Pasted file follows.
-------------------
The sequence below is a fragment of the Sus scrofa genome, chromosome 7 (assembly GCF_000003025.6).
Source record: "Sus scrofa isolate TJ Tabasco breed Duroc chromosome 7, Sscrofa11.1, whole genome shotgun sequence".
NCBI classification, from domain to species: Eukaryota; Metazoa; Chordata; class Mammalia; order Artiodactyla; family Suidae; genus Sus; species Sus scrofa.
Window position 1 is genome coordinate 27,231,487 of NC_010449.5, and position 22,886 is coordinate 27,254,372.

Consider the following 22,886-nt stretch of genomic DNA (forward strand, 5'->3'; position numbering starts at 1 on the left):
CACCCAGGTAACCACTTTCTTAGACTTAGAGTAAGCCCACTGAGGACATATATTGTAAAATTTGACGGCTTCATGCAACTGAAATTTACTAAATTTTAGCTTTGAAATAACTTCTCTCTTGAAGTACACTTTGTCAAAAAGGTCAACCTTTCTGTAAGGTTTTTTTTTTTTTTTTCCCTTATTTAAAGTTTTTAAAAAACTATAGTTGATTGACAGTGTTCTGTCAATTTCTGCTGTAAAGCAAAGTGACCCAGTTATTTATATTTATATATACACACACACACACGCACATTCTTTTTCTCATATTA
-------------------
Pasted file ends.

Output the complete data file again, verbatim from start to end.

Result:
The sequence below is a fragment of the Sus scrofa genome, chromosome 7 (assembly GCF_000003025.6).
Source record: "Sus scrofa isolate TJ Tabasco breed Duroc chromosome 7, Sscrofa11.1, whole genome shotgun sequence".
NCBI classification, from domain to species: Eukaryota; Metazoa; Chordata; class Mammalia; order Artiodactyla; family Suidae; genus Sus; species Sus scrofa.
Window position 1 is genome coordinate 27,231,487 of NC_010449.5, and position 22,886 is coordinate 27,254,372.

Consider the following 22,886-nt stretch of genomic DNA (forward strand, 5'->3'; position numbering starts at 1 on the left):
CACCCAGGTAACCACTTTCTTAGACTTAGAGTAAGCCCACTGAGGACATATATTGTAAAATTTGACGGCTTCATGCAACTGAAATTTACTAAATTTTAGCTTTGAAATAACTTCTCTCTTGAAGTACACTTTGTCAAAAAGGTCAACCTTTCTGTAAGGTTTTTTTTTTTTTTTTCCCTTATTTAAAGTTTTTAAAAAACTATAGTTGATTGACAGTGTTCTGTCAATTTCTGCTGTAAAGCAAAGTGACCCAGTTATTTATATTTATATATACACACACACACACGCACATTCTTTTTCTCATATTA